It can happen any time these days! Viruses are lurking everywhere! Not the digital kind, the ones that actually affect our physical health. The effects they have on our art can seem far worse than those on our health! At least to us artists anyway.
You don’t have the energy to do much but your mind is still inspired and rearing to go. Often there will be little things you can do as you laze around lamely awaiting your emergence “on the other side”…. ways to maintain contact with your art spirit.
During down periods there are several, not so innovative, ways to keep going regardless. Well, some of the time at least. Things that help maintain the art spirit while the body navigates the virus.
Sketching is one thing that only requires the amount of time and energy you are prepared to give. There are a few scattered about here from a trip made while accompanied by “it”.
Another thought that emerged was books. (There are plenty on the shelves!) So, bearing the current state of art affairs in mind they presented themselves for selection. My art life is several decades long and the shelves are many. There’s a lot of already covered material in there, but plenty of new stuff too. Mind you, I’m never one to shy away from going back to basics.
This is what jumped out.
Colour: It’s been on the “get better at this” list for years, so out came a few books to sift through for interesting stuff. I’ll just admit first up that there won’t be any formal colour mixing exercises happening!
“Colour Choices, Making Color Sense Out of Colour Theory”, Stephen Quiller – I might try using pure colours with semi neutrals! There’s a section on inner vision where he says “each painting and each inner vision must follow its own course”. Does that mean I can just throw paint about?
“Color Harmony in Your Paintings”, Margaret Kessler – It seems I’m interested in intensity at present. There’s also some planning stuff here that makes sense if you aren’t up to flying by the seat of your pants! Maybe there is a happy place somewhere in between planning and complete freedom?
“Confident Color” and “Exploring Color Workshop”, Nita Leyland – These two books are similar. They both look at various palettes and how to use them. My favourite parts were those dealing with contrasts and unifying colour and design.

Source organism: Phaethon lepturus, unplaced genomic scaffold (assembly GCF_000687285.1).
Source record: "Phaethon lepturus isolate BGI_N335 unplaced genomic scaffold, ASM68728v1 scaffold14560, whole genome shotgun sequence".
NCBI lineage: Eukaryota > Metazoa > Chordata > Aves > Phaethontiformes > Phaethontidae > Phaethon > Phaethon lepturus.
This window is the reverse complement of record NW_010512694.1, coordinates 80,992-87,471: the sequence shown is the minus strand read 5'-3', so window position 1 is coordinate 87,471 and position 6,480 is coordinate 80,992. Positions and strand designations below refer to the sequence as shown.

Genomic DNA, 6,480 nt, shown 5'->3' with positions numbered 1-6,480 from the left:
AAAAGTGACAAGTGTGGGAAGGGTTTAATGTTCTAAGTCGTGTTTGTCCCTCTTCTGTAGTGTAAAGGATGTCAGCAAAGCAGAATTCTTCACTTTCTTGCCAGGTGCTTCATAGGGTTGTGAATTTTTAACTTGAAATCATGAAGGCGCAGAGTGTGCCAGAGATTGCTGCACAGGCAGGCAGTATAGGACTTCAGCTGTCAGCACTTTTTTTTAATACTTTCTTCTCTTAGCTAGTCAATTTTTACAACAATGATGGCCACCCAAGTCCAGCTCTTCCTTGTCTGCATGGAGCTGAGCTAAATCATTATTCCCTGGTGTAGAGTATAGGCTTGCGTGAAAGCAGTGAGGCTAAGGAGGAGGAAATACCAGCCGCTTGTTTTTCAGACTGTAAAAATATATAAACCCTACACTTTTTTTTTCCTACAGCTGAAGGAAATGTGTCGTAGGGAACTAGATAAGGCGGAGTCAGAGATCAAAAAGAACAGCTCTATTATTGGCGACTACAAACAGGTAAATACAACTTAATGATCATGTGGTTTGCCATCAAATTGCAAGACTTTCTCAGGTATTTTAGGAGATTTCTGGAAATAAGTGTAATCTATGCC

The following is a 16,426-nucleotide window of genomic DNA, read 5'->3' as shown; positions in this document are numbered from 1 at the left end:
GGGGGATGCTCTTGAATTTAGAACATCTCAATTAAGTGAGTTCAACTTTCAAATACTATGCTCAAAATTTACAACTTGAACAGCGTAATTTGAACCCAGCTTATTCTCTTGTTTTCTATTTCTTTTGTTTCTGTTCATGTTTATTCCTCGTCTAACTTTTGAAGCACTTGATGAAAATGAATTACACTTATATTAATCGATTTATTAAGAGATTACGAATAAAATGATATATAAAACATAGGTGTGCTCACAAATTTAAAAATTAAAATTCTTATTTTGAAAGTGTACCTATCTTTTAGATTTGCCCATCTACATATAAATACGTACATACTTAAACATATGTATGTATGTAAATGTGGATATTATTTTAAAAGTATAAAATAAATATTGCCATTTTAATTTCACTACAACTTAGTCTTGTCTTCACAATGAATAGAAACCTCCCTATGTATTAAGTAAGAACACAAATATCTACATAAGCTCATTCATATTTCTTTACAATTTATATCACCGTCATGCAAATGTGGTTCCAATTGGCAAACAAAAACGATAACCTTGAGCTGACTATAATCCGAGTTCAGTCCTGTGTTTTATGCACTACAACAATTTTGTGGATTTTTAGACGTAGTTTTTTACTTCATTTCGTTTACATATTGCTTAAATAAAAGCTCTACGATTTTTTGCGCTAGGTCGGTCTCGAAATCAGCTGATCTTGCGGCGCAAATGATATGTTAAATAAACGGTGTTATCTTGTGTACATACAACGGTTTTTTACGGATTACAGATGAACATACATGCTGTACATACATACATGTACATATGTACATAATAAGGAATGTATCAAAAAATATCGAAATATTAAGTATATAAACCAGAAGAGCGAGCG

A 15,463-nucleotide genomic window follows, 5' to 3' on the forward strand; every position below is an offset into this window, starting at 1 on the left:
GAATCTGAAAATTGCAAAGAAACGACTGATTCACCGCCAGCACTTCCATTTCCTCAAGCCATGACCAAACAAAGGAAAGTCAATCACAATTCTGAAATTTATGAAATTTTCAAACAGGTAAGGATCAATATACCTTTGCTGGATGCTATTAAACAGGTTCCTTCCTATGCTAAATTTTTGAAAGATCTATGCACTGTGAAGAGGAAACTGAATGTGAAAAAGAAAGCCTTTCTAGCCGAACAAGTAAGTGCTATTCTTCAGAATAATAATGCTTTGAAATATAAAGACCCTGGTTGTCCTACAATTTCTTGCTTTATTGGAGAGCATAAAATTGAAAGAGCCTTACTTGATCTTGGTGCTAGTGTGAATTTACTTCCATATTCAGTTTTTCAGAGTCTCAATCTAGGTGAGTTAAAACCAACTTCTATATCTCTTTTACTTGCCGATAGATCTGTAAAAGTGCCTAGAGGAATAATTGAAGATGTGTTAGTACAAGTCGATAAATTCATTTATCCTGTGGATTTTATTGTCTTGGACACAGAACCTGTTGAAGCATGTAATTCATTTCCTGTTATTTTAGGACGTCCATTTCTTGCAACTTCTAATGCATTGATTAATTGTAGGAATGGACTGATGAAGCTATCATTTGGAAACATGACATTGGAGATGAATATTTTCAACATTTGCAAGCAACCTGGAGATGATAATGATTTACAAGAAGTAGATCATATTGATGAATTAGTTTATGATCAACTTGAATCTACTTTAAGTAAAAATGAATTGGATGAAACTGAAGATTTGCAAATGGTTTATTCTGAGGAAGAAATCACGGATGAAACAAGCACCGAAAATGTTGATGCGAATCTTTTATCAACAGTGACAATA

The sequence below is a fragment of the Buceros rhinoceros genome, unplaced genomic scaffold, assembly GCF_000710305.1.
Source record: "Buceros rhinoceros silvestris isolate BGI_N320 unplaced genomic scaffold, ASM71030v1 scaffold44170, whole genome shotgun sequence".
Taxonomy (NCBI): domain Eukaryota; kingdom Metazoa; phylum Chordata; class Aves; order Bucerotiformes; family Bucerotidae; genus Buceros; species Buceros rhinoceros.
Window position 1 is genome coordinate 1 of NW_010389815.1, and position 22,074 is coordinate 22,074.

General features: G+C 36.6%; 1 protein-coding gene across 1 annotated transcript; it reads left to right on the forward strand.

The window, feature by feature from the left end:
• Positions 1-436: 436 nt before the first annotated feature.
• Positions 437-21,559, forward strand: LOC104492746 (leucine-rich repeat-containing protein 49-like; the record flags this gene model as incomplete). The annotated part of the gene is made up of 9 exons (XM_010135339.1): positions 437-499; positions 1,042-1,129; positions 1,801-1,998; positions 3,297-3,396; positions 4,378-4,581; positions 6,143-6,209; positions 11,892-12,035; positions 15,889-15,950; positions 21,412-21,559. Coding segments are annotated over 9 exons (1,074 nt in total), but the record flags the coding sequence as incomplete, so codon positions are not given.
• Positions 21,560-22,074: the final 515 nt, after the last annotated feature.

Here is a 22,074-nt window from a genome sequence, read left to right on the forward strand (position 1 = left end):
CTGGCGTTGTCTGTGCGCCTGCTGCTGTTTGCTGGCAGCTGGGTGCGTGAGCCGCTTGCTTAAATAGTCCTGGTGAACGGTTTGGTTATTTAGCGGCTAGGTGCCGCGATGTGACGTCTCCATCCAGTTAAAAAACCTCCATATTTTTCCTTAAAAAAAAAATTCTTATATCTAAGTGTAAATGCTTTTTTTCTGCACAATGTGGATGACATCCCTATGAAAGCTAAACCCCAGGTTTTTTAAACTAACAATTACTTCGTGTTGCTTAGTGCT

Content: More particularly emotional, personal content, which is what I think is needed in abstract art.
Gerald’s book takes you on an indepth study of how to access emotional content in landscape painting. However there’s a lot there that you can interpret from an abstract perspective. I wonder, can it be applied retrospectively. That is after I’ve had my frenzied play sessions! The key takeaway seems to be – really feel what you’re trying to communicate.
Abstraction: Just doing it is ok, but that can feel a bit shallow or unskilled, even when backed up by your past art experience. This book takes you through the principles and elements of composition as they relate specifically to abstract painting. It’s an indepth look at how to go about learning to paint abstracts.
There are sections on working from reality to abstraction and the other way around. Rolina writes that, with abstract painting, there are two places to start: content with no relationship to reality and content that is related to reality. She talks about “stock in trade” which is your store of visual information (visual memory). It allows you to work from your imagination while having a solid background to draw upon. I’ve definitely felt a lack in that regard before! Is that why it feels like I’m winging it sometimes?
Videos: You don’t even need the energy to hold a book and turn pages! But, be warned it can go on forever! However, there are gems to be found, which is why down time helps.
Ok, so I have a secret yearning for printing. I like the vitality and fun feel of FroyleArt‘s videos (gelli printing, art journaling etc) (still from the video shown above). The ideas are yet to be used, but they’re there! Plus she cheers you up when you’re feeling unwell!
I stumbled upon “Art School Live with Eric Rhoads” and this video featuring Ryan Jensen. Loved it! It’s not short (about 50 min) but he has some great advice to offer. How can anyone paint such paintings so nonchalantly? He really does make it sound and look easy!
Free workshops: You can just watch if you choose.
Judy Woods’ stARTs course Judy runs a free taster which I have participated in previously. This time I wanted to look at it more from my own perspective. You know, change a few bits and pieces. But … enter a virus, which turned it into more of a watching exercise where I generated ideas to try later. I did, however manage to do some of what was on offer while adding my own touch. It certainly encouraged ideas and I’m looking forward to working more on the “starts” that were made. I think the stARTs course sounds great, but, just not for me at the moment.
These two images (above and below) are stalled at the second stage of proceedings while the other brownish one (above) is still at stage one.
When I look back at all this perusing, I feel like good use was made of the down time. There’s quite a bit to explore as a result!
Now, all we need is recovery with plenty of energy and action.
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